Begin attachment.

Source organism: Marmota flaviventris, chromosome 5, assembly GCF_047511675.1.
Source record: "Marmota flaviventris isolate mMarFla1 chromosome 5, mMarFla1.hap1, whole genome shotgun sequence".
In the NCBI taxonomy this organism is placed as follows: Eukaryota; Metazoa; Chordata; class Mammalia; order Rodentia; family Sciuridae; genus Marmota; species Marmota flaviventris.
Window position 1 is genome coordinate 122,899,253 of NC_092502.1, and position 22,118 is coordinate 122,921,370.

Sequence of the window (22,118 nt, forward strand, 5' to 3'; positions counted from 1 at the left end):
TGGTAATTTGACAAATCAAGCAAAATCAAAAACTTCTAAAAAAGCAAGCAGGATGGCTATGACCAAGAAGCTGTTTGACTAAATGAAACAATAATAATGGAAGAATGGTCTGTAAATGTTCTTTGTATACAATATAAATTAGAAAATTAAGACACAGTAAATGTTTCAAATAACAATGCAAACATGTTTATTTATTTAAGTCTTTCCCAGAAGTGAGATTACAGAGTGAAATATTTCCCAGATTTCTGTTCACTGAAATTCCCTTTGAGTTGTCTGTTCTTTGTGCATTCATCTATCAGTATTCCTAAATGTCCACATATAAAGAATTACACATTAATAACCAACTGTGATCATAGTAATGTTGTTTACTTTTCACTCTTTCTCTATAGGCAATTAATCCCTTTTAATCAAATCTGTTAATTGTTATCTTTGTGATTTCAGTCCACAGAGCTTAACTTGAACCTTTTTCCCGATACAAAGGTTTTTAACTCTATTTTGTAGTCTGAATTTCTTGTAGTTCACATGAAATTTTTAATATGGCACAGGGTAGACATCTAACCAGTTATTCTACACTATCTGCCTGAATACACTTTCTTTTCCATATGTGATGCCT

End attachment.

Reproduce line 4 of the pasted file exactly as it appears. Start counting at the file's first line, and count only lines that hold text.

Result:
Window position 1 is genome coordinate 122,899,253 of NC_092502.1, and position 22,118 is coordinate 122,921,370.